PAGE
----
[ Thursday, September 09, 2004 ]
From an e-mail newsletter I get from Phoenix Health System's HIPAAlert
HIPAA/SECURE: Security Q/A
*** 10th Hour HIPAA Security ***
By William Miaoulis, CISA, CISM, Principal, Phoenix Health Systems
We know we are probably behind the curve, but our organization is just beginning to plan for HIPAA's Security requirements. Do you have any suggestions on how to proceed?
According to Phoenix Health Systems' semi-annual HIPAA compliance survey, only 18% of provider organizations are completely compliant with HIPAA's security requirements. Most of us still have a substantial amount of planning and task execution ahead of us. Fortunately for most of us, many of the security requirements are processes we are currently utilizing in some way. Now is the time to review each of the security requirements, determine and document your compliance level, and then make an action plan to accomplish compliance by April 2005. The following 10-step plan is offered as a high-level guide of what needs to be accomplished. This should assist you in getting this important project started and completed by the deadline.
1. Formally appoint an Information Security Official to lead your organization's HIPAA Security remediation project. Doing this means you have already satisfied one of the security requirements. In an ongoing security program, this responsibility can be shifted to a group of appropriate individuals, but during the remediation effort, should really be led by one person.
2. Create a team of stakeholders that can assist in completing the remaining tasks (HIPAA Security Committee). Because security compliance is an organizational (not just IT) goal, be sure to include members of finance, HR, HIM and the clinical departments in your committee.
3. Perform a HIPAA evaluation which is commonly referred to as a HIPAA Gap Analysis. Take a look at each of the HIPAA standards and document your current compliance level.
4. Create an inventory of all systems that maintain ePHI within the organization - and remember, this inventory should not be restricted to only systems managed by your Information Systems department. Any standalone departmental systems or databases that reside on the network should be included in this inventory.
5. Perform an evaluation of each system to determine HIPAA compliance. Ask questions such as, "Do these systems have audit trail?", "Do these systems have a timeout function?", and "Are we managing who has access to these systems and who does not?"
6. Begin the process of Risk Analysis to identify all reasonable risks and vulnerabilities to the confidentiality, integrity, and availability of ePHI. You can use the NIST SP800-30 as a guide; an updated draft version is currently available for download (http://csrc.nist.gov/publications/nistpubs/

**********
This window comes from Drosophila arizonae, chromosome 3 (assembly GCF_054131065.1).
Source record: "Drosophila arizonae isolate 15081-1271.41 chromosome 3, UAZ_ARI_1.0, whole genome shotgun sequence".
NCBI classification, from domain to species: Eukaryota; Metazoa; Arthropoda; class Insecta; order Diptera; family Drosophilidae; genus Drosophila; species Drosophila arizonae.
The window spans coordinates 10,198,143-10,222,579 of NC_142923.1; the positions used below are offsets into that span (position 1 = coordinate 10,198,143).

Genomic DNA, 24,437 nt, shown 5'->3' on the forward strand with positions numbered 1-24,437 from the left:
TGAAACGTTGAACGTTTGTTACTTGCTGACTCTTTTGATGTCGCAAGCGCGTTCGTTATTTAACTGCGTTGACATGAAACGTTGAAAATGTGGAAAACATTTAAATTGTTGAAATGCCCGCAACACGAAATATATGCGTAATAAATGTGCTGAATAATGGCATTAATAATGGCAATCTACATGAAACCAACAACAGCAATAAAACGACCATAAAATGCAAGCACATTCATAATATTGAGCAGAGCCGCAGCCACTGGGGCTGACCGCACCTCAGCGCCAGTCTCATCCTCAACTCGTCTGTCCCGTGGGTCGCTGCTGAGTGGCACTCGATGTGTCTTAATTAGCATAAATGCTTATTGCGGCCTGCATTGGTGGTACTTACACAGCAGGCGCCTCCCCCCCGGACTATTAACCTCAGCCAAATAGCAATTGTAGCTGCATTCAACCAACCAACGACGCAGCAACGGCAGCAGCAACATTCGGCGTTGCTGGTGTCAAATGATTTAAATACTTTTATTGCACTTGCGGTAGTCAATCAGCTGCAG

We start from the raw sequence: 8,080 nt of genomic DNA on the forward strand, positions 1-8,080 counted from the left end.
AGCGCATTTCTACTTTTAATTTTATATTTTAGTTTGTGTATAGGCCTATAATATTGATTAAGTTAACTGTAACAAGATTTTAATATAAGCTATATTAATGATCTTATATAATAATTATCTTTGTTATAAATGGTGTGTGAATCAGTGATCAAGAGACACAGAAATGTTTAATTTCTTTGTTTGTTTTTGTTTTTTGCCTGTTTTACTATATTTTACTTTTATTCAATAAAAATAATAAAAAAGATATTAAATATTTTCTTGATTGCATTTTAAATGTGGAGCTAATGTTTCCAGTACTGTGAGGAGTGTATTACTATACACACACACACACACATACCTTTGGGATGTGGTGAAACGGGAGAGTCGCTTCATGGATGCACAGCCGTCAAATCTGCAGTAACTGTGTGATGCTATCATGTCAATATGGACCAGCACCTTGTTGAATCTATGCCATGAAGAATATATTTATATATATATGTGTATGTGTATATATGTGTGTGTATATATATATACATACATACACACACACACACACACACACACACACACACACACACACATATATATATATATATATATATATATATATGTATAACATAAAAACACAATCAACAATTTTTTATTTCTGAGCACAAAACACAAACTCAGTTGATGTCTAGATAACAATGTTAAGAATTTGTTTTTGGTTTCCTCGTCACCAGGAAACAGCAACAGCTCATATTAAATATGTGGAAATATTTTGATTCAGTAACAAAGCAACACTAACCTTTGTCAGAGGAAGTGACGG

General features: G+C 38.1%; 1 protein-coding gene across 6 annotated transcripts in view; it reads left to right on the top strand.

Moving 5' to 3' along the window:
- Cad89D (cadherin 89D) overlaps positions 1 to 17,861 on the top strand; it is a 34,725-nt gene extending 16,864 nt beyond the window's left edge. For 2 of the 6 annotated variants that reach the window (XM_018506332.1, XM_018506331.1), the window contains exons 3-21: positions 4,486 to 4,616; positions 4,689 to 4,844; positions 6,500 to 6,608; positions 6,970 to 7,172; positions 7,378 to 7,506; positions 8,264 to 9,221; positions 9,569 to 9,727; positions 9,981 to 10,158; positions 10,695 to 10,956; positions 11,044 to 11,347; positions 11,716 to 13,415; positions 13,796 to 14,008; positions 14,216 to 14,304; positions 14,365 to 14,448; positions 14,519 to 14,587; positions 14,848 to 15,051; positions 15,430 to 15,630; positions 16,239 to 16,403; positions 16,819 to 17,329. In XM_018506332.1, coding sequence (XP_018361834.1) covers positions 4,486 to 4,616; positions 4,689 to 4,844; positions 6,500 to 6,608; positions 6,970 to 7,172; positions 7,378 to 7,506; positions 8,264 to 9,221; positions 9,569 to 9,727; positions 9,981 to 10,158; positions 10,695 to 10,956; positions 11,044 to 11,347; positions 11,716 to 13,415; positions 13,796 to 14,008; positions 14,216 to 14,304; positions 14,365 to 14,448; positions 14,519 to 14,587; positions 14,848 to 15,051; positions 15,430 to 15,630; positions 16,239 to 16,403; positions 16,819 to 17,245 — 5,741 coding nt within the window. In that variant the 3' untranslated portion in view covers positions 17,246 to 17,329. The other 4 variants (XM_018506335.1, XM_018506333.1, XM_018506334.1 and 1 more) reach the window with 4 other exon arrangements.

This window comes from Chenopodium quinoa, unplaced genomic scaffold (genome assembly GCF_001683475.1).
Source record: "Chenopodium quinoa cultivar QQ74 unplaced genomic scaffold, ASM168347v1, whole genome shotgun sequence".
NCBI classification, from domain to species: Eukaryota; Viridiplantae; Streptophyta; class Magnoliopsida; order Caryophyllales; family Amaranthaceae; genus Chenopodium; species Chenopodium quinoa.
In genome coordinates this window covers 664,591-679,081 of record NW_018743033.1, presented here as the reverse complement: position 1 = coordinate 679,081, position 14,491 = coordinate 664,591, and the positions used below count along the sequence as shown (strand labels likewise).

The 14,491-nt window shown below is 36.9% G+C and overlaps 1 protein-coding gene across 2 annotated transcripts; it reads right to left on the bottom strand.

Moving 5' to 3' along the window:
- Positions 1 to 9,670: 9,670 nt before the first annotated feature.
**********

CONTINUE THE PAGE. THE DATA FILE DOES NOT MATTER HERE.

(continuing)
). You can begin this process by having a brainstorming session to identify all vulnerabilities to the organization. Many organizations are creating mechanisms for employees to report risks and vulnerabilities to the information security officer. External firms can assist you in this effort and offer an objective way to identify risks and vulnerabilities within networks, operating systems, firewalls, administrative controls, and physical controls. After you have identified the vulnerabilities, it is important that you determine the probability that the risk will occur and the impact to the organization. With this information, you can classify vulnerabilities and risks; one example of this might be as Very High, High, Medium, and Low.
7. After you have identified the vulnerabilities within the organization, perform Risk Management to determine the actions to take for each risk or vulnerability. The options can include:
8. Create an action plan to implement the recommended safeguards.
9. Create policies to guide the organization for each of the HIPAA standards. Word to the wise: HIPAA requires that organizations address and document their compliance for each of the 54 standards and implementation features. At this late date, it may be beneficial to purchase templates. Finally, if you purchase policies, you must evaluate them and make sure that they reflect your corporate culture and that you are prepared to follow the policies.
10. Implement the recommended safeguards.
If you follow these guidelines, you will be on your way to HIPAA compliance. Remember to document and retain all of your remediation activities for at least six years.
Read past HIPAA Secure Q/A articles.
Bill Miaoulis, CISA, CISM, Principal, is also a senior Phoenix project leader responsible for management of enterprise security projects and other HIPAA education, assessment, planning, and remediation engagements.
Jeff [10:24 AM]
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